Boiron & Arnica

As seasons change, so do our activities. We take up new sports or exercise routines; we take to the outdoors to start gardening again or to tackle a home improvement project. Strains from unaccustomed tasks such as these are likely to cause sore muscles.

Fortunately, there’s Arnica, a convenient and reliable plant for muscle pain, stiffness, and bruises. The Arnica plant has been used for centuries as a natural pain reliever.

Arnica montana, what is it?

Arnica montana, also known as Mountain tobacco, mountain daisy, or fall herb, is a plant known for its medicinal properties. Arnica montana is a plant which grows wild in mountain regions and is heavyly protected. Its collection is regulated. The flowering season is from June to July depending on the altitude.

Arnica can be used as an ointment, gel, or cream on unbroken skin or taken internally in form of pallet.

St. Hildegard, a German nun known for her keen observation of nature and physiology, among other things, wrote about the healing properties of the Arnica montana plant in the 12th century. Since at least the 16th century, mountain people in that area have used it to relieve muscle aches and bruises.

Today, Arnica has grown to be one of the most popular homeopathic products throughout the world. It is trusted by professional athletes to soothe sore muscles, by prominent cosmetic surgeons to relieve post-procedure pain, and by savvy parents to treat playground bumps and bruises. Arnica can also be used to relieve stiffness from flying or long-distance driving. And anyone who bruises easily will appreciate Arnica’s ability to reduce bruise discoloration.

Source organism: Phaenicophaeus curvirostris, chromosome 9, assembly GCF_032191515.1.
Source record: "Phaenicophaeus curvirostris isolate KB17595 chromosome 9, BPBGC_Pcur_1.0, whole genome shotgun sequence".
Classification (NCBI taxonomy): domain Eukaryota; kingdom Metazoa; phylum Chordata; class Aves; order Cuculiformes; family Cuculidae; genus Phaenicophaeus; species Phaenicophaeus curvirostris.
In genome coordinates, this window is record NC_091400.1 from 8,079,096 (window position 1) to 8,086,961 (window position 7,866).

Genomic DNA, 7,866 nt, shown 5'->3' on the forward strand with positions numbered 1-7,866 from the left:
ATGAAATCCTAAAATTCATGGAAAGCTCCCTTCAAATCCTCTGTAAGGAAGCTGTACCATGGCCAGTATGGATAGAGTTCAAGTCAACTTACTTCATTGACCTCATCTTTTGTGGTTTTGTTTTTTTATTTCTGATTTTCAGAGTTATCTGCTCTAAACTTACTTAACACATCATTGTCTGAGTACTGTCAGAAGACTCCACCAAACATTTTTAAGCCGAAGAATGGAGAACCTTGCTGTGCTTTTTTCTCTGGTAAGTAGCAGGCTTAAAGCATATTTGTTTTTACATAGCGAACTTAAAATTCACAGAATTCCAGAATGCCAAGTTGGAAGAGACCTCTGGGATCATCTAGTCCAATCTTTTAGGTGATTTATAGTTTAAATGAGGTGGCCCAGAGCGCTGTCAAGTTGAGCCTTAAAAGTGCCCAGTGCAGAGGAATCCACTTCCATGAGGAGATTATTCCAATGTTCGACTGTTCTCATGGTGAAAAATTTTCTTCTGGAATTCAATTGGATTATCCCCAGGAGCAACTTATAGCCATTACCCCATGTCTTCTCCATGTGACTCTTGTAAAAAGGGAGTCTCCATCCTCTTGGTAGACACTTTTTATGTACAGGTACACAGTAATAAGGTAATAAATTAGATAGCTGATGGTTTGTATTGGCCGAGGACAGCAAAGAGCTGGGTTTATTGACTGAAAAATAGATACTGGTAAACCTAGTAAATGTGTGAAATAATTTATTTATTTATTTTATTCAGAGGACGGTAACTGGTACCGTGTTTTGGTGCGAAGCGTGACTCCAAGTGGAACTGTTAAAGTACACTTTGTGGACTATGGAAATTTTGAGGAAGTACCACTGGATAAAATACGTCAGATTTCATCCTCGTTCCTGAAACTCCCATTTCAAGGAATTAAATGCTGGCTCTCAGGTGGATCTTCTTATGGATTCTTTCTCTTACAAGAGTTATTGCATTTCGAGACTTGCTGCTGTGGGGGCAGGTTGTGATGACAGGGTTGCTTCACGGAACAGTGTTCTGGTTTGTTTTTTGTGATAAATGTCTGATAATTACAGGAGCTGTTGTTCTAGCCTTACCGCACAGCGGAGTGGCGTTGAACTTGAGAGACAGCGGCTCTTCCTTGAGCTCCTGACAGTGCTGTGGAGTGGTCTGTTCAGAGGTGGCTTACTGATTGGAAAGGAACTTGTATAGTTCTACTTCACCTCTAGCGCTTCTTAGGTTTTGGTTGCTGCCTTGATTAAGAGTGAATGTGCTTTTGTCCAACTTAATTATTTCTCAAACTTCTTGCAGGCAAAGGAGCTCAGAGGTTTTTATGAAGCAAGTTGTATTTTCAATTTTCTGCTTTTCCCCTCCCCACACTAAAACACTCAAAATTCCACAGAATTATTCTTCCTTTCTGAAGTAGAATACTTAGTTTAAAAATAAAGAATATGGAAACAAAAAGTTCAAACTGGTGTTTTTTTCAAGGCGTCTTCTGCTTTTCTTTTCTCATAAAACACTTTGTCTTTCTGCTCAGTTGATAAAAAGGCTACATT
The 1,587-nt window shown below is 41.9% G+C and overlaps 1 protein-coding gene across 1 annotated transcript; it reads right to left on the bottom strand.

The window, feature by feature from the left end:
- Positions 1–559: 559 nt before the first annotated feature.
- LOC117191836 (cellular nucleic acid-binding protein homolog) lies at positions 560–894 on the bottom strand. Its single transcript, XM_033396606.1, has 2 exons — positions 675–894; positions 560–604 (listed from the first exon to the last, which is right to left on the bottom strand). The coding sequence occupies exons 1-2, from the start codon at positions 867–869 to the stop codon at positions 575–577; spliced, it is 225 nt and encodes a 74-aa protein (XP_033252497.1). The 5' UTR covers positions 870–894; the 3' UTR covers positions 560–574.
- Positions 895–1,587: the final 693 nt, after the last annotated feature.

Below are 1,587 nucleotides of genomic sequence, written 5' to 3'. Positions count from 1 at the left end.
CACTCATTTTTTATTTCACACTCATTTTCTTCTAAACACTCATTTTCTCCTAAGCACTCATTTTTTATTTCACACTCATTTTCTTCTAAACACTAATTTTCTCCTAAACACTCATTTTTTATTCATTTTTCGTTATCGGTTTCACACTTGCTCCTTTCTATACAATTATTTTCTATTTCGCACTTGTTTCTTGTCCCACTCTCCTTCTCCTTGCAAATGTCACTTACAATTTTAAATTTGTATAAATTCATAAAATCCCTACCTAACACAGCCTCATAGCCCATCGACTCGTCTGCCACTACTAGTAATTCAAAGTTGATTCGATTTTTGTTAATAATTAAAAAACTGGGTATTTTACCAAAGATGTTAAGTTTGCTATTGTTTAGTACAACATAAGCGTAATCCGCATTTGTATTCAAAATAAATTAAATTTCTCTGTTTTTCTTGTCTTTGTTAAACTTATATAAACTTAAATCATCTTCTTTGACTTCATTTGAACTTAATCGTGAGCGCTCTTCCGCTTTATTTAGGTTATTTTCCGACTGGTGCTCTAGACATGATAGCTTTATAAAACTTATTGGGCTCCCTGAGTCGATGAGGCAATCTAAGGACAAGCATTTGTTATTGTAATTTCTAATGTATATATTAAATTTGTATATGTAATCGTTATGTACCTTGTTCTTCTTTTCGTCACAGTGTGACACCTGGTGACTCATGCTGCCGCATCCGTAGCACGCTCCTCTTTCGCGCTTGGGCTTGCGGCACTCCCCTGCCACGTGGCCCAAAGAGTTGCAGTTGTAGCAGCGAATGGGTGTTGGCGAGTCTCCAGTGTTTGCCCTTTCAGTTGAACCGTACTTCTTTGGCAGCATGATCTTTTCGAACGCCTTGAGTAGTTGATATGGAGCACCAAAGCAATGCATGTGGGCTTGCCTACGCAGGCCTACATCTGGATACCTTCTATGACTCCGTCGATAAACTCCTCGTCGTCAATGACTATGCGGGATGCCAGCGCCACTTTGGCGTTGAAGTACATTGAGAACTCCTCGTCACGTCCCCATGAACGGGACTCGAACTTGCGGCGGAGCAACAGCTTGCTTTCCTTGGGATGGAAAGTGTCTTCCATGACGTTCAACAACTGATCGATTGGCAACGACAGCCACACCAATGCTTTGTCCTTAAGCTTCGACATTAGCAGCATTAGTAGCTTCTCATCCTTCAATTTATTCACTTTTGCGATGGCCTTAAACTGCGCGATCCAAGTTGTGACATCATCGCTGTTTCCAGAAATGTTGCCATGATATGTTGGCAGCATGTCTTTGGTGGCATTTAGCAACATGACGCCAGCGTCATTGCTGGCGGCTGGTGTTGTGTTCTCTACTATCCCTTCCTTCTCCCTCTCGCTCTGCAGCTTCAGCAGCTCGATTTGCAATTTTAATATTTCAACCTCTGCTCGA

To help recover from minor injuries, overexertion, or surgery, Arnica is a must for everyone. Whether you are an active baby boomer, a weekend warrior, or a professional athlete, it’s the perfect answer to all of life’s little injuries.

 

The compounds of Arnica montana

Arnica montana contains many compounds including: 

- Sesquiterpenic lactones, including helenaline described in the French Pharmacopoeia (anti-inflammatory and anti-ecchymotic properties(2)),

- Flavonoids,

- Essential oils (mainly Thymol used for its antiseptic properties(3)).

Helenalin, the plant’s main active component, interferes with the regulation of genmes coding for many inflammatory mediators at a very low cytosol concentration. Swelling and pain from inflammation are therefore reduced. Among other components, polysaccharides stimulate phagocytosis and reduce bruising.

BOIRON Good Practices

The composition of Arnica depends strongly on its underground and aerial environment (animals, insects, sun, soil pH, etc.) and the molecules they secrete are mainly used for its protection (animals, bacteria and fungi, solar radiation). To guarantee maximum quality, Laboratoires BOIRON® have defined good practices for harvesting Arnica monata. Such as Botanical species must be harvested (or cultivated) outside industrial, urban, intensive andtraditional cul tivation zones, or roads, to avoid pollution as far as possible.  The health of the plants must also be perfect (no scale insects, disease, rust, etc.). The plants must be delivered immediately after harvesting (within 48h), in aerated packaging and refrigerated trucks. BOIRON® good harvesting practices also aims to ensure the sustainability of the species. For exmaple not to gather more than 30% of a site’s potential; only take a small part of the rhizome. By leaving most of the underground stalk in place, the species is sure of renewal the following year.

(1) Botanique, biologie et physiologie végétales 2nd  revised edition, Maloine.
(2) Pharmacologie et matière médicale homéopathique, Demarque Jouanny Poitevin Saint Jean, CEDH, 2003, 3rd  edition
(3) Dorland’s Illustrated Medical Dictionary, 28th  ed.

Boiron Arnica Harvesting

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